• A Single “executable” that can be executed on a host, usually without providing parameters, 100% Open Source and transparent
  • It picks up ALL running Oracle instances on any host
  • It can remove ALL SQL code from AWR reports
  • It cleans up temporary files and generates a single ZIP archive containing all reports and configuration data
  • It picks up SAR/Sysstat information in addition to AWR/Statspack
  • It runs a set of additional database queries, providing detail on storage sizes, configuration settings, compression ratios and other things
  • It provides a lot of additional OS information such as CPU, file systems, disks, interfaces and more.
  • Predicts estimated run time across multiple threads
  • Logs any errors and aborts if the correct license to generate AWR reports is not detected

One disadvantage is that it now requires Python on Linux and does not work on Windows (yet). For those we still have the classic scripts.

Live Optics

Dbcollect can be used as an alternative to the Dell Statspack/AWR scripts, as it generates all the files needed to feed into Dell Live Optics and/or our Dell internal Splunk-based Oracle workload reporting engine.

But stay tuned for what else I am using this for. Currently dbcollect supports Linux (all RHEL 6 and later versions and variants including Oracle Linux), AIX, and Solaris (HP-UX should be straightforward but I haven’t encountered customers using HP-UX recently).

Dbcollect provides an easy, standardized, automated way for our customers to gather database workload data, in a format that is consistent and well-defined, such that we can reliably and easily process the data into workload reports and do proper system sizings.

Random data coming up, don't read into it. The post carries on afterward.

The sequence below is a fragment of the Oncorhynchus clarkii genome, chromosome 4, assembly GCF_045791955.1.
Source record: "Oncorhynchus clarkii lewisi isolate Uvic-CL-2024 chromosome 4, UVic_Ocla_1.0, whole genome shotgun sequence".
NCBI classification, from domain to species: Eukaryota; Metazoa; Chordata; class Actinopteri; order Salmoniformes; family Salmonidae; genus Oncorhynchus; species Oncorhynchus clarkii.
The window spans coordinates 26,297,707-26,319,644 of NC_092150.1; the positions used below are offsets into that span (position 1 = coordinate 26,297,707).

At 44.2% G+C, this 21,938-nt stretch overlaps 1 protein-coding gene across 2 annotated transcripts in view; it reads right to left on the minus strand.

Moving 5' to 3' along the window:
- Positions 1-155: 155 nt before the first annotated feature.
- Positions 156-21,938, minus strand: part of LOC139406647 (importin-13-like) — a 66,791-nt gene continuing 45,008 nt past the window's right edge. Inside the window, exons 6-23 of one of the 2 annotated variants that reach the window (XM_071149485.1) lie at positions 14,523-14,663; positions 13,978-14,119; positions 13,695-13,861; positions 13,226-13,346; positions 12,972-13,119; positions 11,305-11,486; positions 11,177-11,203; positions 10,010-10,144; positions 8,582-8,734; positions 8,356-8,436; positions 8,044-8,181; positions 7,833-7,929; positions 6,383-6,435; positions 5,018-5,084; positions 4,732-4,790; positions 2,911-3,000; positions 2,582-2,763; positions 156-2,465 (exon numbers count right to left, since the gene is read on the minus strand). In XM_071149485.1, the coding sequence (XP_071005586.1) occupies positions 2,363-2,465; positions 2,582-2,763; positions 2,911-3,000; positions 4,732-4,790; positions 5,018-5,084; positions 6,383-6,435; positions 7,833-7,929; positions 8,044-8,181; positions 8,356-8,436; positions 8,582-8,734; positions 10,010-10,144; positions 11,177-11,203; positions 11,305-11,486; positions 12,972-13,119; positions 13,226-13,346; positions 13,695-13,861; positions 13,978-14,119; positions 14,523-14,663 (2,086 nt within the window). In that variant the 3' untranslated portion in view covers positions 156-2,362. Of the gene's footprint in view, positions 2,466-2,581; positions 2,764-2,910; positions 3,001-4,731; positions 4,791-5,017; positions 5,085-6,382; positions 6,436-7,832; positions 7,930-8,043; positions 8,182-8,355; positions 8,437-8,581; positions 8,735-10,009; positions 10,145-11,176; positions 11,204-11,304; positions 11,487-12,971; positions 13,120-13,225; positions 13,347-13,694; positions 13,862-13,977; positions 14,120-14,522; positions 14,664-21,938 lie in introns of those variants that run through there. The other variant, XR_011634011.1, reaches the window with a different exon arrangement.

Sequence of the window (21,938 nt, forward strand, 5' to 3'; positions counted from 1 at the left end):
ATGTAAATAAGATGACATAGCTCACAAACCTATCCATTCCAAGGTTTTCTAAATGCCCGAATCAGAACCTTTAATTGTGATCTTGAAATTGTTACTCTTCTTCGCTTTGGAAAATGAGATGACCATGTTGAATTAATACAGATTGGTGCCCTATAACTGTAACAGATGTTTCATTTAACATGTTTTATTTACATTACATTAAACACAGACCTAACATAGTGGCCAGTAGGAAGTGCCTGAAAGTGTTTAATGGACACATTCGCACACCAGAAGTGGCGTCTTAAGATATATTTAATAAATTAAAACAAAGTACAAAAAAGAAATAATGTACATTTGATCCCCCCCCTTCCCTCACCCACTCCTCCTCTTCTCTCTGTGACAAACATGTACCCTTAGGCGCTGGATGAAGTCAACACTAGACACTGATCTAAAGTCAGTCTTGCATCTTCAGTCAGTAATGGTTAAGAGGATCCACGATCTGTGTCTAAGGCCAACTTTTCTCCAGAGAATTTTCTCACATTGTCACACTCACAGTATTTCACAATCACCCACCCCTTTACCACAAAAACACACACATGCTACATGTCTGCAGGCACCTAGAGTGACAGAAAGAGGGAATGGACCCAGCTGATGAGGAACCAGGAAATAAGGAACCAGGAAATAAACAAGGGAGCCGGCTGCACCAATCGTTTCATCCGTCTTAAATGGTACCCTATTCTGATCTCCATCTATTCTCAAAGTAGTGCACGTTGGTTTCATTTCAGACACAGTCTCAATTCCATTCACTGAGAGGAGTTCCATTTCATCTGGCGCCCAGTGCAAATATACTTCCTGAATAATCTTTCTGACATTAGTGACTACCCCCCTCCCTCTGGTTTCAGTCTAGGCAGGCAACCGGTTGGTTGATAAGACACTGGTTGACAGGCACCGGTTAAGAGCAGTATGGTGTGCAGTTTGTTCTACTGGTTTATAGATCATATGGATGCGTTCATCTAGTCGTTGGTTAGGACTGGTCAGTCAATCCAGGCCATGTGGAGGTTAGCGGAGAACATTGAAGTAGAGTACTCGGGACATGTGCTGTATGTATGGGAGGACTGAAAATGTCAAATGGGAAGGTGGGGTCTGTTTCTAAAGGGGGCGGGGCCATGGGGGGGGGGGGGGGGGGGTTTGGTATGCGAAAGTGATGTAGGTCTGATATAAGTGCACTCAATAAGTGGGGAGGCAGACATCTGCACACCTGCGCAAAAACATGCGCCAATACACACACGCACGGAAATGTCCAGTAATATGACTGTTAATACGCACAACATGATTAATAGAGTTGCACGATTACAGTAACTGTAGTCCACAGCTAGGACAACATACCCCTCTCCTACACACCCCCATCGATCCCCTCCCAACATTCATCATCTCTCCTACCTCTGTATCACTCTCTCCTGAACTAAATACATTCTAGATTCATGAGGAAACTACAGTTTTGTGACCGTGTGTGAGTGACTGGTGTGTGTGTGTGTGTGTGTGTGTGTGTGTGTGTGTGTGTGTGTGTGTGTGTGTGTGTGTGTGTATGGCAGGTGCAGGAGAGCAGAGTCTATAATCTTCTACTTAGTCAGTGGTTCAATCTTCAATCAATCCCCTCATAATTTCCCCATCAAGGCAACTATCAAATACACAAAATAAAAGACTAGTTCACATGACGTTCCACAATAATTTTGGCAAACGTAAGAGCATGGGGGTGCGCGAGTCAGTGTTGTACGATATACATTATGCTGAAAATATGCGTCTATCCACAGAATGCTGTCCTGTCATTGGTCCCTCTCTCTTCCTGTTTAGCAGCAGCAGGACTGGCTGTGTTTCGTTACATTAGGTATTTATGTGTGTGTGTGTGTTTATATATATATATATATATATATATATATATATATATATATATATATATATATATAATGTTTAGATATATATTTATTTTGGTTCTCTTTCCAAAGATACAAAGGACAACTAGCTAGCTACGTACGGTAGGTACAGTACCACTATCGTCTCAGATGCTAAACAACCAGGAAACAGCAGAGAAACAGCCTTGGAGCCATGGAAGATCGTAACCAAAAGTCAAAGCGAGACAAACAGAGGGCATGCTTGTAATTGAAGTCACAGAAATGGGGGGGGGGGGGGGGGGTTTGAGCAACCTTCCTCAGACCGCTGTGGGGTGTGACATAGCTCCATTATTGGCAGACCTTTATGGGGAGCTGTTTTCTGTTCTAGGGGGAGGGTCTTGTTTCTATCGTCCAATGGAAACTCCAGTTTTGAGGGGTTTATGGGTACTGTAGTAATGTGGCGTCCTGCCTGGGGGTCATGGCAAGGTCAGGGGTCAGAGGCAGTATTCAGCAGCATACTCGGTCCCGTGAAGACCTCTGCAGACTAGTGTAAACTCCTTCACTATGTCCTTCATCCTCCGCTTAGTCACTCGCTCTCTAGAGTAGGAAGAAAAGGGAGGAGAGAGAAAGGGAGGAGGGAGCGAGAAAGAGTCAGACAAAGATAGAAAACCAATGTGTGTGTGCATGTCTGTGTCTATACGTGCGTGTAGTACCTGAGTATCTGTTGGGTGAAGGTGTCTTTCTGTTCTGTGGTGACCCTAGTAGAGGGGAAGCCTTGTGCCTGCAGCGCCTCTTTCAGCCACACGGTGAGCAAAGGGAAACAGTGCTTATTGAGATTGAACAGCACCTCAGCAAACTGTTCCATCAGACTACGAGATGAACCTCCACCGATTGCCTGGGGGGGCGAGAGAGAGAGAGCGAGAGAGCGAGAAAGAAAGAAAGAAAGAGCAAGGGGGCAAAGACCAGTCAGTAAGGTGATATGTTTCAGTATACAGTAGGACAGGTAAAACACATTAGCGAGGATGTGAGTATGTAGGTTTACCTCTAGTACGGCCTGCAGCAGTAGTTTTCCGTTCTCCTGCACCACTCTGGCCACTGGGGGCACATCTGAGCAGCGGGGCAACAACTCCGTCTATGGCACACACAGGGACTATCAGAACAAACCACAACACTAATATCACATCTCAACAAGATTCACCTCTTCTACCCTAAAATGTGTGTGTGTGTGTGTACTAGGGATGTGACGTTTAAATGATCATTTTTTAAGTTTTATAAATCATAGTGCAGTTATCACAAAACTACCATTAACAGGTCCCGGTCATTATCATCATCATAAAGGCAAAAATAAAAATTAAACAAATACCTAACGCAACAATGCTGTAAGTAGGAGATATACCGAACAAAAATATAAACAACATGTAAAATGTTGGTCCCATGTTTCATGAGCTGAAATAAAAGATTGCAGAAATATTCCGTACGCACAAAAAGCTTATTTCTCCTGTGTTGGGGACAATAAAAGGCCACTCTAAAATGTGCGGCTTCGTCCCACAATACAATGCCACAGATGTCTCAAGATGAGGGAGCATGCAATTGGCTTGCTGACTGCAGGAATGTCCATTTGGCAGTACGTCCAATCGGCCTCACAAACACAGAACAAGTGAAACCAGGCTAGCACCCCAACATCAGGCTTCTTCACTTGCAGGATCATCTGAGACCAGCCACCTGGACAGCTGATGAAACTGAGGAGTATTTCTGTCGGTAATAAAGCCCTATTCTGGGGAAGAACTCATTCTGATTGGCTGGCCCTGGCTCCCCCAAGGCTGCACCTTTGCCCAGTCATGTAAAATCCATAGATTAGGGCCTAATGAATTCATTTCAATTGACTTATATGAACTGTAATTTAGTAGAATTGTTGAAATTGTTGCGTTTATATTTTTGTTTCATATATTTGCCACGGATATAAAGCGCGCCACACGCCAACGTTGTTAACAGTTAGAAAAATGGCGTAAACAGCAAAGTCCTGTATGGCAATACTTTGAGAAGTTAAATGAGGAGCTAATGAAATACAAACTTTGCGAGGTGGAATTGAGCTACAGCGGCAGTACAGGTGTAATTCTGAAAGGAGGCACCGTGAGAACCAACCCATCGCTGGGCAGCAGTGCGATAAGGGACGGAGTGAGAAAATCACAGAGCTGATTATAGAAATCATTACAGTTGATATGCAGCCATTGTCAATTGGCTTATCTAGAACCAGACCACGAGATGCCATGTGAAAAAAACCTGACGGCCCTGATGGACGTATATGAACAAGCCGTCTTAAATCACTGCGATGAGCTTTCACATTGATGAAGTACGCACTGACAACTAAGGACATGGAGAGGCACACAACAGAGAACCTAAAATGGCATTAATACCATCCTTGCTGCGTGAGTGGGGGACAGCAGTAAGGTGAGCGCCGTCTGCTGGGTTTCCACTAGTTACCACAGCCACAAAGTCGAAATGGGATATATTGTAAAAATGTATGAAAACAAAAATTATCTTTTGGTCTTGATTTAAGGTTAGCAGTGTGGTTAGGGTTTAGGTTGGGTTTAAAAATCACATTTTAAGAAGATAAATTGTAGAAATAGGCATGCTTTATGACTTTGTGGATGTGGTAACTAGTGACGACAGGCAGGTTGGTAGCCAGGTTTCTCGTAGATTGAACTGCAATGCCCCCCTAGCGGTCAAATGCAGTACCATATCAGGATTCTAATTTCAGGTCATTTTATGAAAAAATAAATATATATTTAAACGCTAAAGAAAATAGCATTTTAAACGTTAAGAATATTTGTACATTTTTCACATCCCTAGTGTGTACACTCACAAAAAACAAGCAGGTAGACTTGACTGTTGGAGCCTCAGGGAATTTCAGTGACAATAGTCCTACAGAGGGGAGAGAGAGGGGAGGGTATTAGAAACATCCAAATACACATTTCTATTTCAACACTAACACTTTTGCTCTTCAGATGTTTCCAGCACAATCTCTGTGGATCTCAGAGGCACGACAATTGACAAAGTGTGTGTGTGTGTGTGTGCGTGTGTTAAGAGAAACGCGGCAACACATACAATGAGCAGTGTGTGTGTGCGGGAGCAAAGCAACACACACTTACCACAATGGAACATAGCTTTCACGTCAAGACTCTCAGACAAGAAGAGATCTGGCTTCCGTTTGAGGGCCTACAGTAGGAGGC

As the code and the resulting ZIP files are completely transparent, this may be useful for other vendors, too (isn’t Open Source great :). Dell competitors: Feel free to reach out if you find it useful.

Benchmark numbers

Now that we standardized the data collection procedure, we also need something to rate different processors in terms of how much workload they can handle. And there’s a lot of different metrics and benchmarks out there.

Of course we have MIPS (Million Instructions per Second) and FLOPS (Floating Point Operations per Second). Historically we have Dhrystone. Linux even provides a metric called BogoMIPS (millions of times per second a CPU can do absolutely nothing). There are a zillion more benchmarking tools available, some commercial, some freeware.

So why not use those? Well, first of all, databases are mostly datamovers (shifting blocks of data between memory and disk), and mostly integer calculation oriented, so FLOPS is not very relevant. “Million Instructions per second” completely ignores other performance factors such as pipelining, caches, etc. So we would need something that gives us a more relevant definition of how well a processor performs – ideally in the context of transaction processing rather than focused on CPU calculation.

In addition, we need some kind of metric supported by the majority of vendors, independent, repeatable and trusted.

Thinking relational databases, naturally a transactional benchmark like TPC-C would make sense. Historically I have used it as it is a transactional benchmark and therefore ideal in theory, but the practical problem is that not a lot of different systems and platforms are being published, especially recently.

SPEC is not suffering from this issue as nearly every CPU intended for servers is listed, usually many times, by different vendors, and used in different server configurations, which is why I – and many others in the industry – are using this now as next-best alternative.

Introducing CRIPS

As databases (with some exceptions) are usually sized on throughput rather than response time, and usually heavily multi-threaded/multi-processing, I believe the best SPEC benchmark to compare systems is SPECrate® 2017 Integer.